Re: CyberAnthropology: a new paradigm

Fri, 11 Feb 1994 11:35:10 -0500

>-------------------------end quote---------------------------------
>Sure. First off, in case you didn't notice we have been spending a
>lot of time on this list talking about the word "culture". I sort
>of thought that concept, which has a long history and its own biblio-
>graphy (not to mention the unbelievable compilation of definitions by
>Kluckhohn and Kroeber), might be familiar to anthropologists, but
>we have shown that we can't even hear each other on that subject.
>We use the same word to mean mutually exclusive things. Given that
>problem with the word culture, is there any driving, pressing need to
>introduce another term to confound the discussion when we already
>don't know what we're talking about? Mum's--no, meme's the word,

We've been spending too much time on culture. It's time to start spending
time on the *real* subject of anthropology: (semi)hairless anthropoids. Or
is anthro's only possible subject human beings...?

>As to the allegation that thprocessor on our machine only uses
>10-20% of its capacity, let me go first to analogy. My stereo/hifi
>has a 200 watt amp; maybe 15 watts, with my speakers, is enough
>to blast you out of the room. Why all the "extra" power? Because
>it isn't extra at all That reserve capacity means transients
>are handled smoothly, system noise is reduced to practically zero,
>and distortion is at a minimum at peak speaker power.

Ah, the importance of redundancy in systems....

>Twice in my life I have been in situations that were super-stressed
>and life-threatening where I had to act. In both cases some-
>thing put my system into overdrive. I did things I had neither the
>training nor the conscious knowledge nor the strength to do, I
>did them all without thinking about it, and I did them exactly right.
>(One of those occasions had me performing a surgical operation,
>telling a nurse how to assist me, and simultaneously starting and
>running a military police search team to get an MD to the operating
>room to take over. Believe me, that was all way over my head--
>and it got me recommended for a medal.What's more, I saved the
>patient's life and his future use of his arm.)
>Sure, our systems run at only a small fraction of capacity nearly
>all the time. What that's about is the extraordinary capacity to
>go into overdrive on extremely rare occasions where survival may
>depend on what looks like superhuman effort. I've talked to others
>who've had the "overdrive" experience. They agree that when it
>happened they did more than they were capable of had they not been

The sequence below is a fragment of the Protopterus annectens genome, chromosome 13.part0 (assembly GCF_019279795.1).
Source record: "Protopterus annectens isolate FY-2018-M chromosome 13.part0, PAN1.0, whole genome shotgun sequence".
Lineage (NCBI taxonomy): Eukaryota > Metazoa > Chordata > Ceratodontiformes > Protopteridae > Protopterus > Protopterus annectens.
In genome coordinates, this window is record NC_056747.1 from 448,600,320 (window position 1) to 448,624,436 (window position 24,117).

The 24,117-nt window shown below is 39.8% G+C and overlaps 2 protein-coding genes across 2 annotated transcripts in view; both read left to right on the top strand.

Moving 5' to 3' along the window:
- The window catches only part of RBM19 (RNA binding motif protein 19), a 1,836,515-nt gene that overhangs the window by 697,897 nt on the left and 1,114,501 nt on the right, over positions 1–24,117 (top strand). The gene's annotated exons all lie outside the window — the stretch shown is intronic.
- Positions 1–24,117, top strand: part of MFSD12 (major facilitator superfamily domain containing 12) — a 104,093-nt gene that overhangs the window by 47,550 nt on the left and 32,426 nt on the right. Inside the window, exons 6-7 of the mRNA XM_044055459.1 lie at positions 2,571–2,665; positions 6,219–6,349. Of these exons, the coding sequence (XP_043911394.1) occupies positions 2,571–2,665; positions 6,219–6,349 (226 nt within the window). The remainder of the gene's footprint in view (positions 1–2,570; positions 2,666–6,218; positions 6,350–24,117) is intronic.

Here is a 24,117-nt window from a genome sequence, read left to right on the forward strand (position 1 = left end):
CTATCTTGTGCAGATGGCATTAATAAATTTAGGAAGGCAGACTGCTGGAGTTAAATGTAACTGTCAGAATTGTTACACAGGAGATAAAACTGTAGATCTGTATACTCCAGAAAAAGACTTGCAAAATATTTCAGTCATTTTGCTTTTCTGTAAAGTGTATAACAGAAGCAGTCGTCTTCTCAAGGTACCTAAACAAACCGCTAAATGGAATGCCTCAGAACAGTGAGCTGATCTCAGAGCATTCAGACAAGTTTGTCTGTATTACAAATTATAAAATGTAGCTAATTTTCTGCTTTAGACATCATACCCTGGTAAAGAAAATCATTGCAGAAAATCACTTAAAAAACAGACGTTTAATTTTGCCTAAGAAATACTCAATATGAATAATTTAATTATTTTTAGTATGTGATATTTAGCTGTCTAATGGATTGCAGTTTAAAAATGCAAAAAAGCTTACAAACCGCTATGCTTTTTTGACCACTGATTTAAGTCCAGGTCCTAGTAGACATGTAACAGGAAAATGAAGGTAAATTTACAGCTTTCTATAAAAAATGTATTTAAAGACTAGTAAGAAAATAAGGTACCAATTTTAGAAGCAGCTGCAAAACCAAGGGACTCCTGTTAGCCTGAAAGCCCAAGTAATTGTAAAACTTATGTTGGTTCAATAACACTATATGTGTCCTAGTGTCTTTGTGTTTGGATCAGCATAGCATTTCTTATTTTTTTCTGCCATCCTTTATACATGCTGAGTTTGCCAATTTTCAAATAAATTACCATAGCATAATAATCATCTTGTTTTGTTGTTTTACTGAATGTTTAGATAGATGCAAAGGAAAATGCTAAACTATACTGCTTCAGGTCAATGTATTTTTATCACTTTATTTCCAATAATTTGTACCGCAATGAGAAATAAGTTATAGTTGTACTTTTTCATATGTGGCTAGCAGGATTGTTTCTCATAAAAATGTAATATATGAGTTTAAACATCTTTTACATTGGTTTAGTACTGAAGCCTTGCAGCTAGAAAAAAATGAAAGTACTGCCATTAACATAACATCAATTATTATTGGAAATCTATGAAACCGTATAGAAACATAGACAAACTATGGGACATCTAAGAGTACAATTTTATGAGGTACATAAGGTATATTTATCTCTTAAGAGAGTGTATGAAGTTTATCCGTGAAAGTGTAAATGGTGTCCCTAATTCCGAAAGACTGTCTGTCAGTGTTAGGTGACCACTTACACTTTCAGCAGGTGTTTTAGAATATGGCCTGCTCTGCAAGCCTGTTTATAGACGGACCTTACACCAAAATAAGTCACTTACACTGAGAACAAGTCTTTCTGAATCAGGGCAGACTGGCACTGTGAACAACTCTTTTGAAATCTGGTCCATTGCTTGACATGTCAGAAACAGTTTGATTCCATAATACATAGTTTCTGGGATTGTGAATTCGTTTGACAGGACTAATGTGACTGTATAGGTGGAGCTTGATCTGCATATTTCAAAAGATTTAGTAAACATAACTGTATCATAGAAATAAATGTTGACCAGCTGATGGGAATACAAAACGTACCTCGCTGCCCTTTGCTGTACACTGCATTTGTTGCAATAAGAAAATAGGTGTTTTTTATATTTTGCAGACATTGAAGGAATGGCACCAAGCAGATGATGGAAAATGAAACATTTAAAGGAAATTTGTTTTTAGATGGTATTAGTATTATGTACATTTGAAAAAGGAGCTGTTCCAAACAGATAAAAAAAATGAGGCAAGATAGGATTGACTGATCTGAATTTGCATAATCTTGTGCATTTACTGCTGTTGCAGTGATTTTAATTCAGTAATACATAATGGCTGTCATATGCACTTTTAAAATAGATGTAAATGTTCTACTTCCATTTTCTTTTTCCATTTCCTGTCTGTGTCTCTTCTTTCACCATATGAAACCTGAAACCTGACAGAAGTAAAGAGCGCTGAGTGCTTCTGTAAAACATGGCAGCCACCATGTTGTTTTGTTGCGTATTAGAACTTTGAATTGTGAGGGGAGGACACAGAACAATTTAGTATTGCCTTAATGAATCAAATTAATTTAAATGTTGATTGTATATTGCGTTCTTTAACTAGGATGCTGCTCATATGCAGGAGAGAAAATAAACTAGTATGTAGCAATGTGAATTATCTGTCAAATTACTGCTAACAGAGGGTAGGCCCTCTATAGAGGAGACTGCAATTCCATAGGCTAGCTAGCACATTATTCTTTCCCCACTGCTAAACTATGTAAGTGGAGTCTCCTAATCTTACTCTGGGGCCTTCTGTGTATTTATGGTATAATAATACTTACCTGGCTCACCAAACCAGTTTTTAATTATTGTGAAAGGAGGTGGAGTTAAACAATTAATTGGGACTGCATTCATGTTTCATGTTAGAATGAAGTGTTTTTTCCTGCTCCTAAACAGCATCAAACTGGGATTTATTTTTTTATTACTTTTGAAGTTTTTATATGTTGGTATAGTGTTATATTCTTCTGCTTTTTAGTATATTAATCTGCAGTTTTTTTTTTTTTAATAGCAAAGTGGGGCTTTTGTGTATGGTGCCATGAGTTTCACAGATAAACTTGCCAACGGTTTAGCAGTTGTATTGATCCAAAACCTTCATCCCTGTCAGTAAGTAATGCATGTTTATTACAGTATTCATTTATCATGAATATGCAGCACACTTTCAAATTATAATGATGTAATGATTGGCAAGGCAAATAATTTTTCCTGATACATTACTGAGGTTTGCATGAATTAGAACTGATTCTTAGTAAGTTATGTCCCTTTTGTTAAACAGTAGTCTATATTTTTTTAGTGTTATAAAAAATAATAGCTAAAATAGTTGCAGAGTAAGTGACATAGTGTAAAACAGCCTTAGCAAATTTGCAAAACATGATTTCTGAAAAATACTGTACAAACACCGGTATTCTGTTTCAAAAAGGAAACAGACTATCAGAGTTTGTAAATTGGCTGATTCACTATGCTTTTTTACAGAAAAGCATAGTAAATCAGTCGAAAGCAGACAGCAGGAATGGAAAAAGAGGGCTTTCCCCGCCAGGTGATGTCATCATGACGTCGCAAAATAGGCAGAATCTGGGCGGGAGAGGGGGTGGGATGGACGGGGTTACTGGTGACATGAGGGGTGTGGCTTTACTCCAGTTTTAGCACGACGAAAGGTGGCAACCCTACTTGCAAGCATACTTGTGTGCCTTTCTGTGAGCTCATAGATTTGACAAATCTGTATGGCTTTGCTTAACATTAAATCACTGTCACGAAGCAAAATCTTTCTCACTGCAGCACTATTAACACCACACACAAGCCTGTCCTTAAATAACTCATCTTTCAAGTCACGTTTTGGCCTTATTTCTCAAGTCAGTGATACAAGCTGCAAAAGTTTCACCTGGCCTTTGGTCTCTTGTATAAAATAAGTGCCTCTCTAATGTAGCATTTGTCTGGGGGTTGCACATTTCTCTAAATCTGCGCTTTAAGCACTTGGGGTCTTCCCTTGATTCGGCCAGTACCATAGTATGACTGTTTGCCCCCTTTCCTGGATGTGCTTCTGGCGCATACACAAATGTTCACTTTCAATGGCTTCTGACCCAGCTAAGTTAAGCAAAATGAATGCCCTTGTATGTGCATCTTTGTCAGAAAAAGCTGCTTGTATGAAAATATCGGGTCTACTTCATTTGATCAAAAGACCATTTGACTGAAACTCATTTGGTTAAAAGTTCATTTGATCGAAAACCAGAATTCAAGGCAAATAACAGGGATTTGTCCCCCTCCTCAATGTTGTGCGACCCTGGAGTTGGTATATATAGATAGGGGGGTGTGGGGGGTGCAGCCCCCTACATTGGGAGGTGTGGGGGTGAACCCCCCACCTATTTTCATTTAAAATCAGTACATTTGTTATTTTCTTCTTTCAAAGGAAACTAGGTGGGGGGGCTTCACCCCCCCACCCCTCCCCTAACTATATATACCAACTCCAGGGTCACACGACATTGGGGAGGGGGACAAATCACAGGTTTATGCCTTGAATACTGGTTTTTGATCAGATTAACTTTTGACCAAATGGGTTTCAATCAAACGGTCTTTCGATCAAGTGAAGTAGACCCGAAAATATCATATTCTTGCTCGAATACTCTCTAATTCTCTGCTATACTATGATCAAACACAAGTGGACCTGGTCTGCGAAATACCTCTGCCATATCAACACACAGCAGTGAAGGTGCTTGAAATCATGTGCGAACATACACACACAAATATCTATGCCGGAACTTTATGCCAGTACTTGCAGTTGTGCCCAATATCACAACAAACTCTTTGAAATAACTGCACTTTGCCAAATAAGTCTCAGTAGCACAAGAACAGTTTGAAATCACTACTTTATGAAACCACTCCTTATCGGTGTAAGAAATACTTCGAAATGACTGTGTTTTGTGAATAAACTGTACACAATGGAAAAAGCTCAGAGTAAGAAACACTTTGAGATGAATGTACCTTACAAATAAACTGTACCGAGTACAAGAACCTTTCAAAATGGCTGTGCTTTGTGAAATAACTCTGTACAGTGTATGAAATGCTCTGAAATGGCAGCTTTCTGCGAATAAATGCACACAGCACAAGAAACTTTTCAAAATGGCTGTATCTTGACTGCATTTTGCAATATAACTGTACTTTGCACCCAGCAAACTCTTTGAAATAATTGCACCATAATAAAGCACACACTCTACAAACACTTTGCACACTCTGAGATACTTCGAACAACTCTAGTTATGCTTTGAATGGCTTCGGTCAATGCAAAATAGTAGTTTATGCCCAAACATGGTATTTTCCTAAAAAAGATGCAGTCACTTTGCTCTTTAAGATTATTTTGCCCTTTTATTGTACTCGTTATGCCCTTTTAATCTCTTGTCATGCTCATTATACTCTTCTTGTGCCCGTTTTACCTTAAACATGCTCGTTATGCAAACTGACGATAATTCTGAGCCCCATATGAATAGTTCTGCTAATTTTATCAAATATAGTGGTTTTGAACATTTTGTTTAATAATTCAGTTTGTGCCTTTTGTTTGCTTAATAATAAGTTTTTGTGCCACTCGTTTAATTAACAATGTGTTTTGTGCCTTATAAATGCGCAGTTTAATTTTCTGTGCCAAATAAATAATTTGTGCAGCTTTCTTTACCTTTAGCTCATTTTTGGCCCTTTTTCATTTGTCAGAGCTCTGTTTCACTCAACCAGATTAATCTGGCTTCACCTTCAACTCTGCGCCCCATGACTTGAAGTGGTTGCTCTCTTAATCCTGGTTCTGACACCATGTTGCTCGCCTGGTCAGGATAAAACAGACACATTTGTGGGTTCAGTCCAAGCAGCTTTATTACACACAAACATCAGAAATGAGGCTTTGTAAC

>operating way outside normal limitation Where did we get the
>ability? From that "unused" 80-90% of the processor's power.
>Having experienced the overdrive state, twice, I can also say I do
>not ever want to go through it again. It's totally draining. Once
>you've done what you had to do, and you can look up, you start
>shaking without knowing it, you sweat, you probably puke. You never
>remember what you were thinking while you were doing the right
>thing. (My other overdrive experience was a direct threat to my
>own life. I knew it, too. But I just didn't pay any attention
>to that while I did what had to be done in the situation. To my
>normal view of things, that's crazy. In the circumstances, it was
>also exactly the right thing to do. But I hope I never do anything
>like that ever again. I hope I'm never even near a situation where
>anybody is called on to do anything similar.)
>Let me underline the rarity of the overdrive state. Although I have
>been in and out of some tight situations (in Nica, just missing a
>contra attack; rough spots in Guatemala and Chiapas), my two over-
>drive experiences were in 1953 and 1960. (Maybe there was a third
>in 1953, but that had to do with the Korean War. War brings a lot
>of calls for mental and physical overdrive. That may be just the
>point . . . )
>mike salovesh <t20mxs1@niu.bitnet> OR <>

Mike, you've provided this list with something invaluable. (At least, I
think it is.)
The "overdrive" state, folks. Is it cross-cultural? Does it manifest
differently in other societies? Might it actually be defined differently by
other societies as something not so 'abnormal' or rare? Dare anthropology
to stray into the realm of extraordinary human abilities and come out

Seeker1 [@Nervm.Nerdc.Ufl.Edu] (real info available on request)
Anthropologist, Cybernaut, PoMoDemite, Noetician, Situationiste, et al.
University of Florida, Gainesville, Cosmic Nexus of the Universal Matrix
"'Tis an ill wind that blows no minds!" --Malaclypse the Younger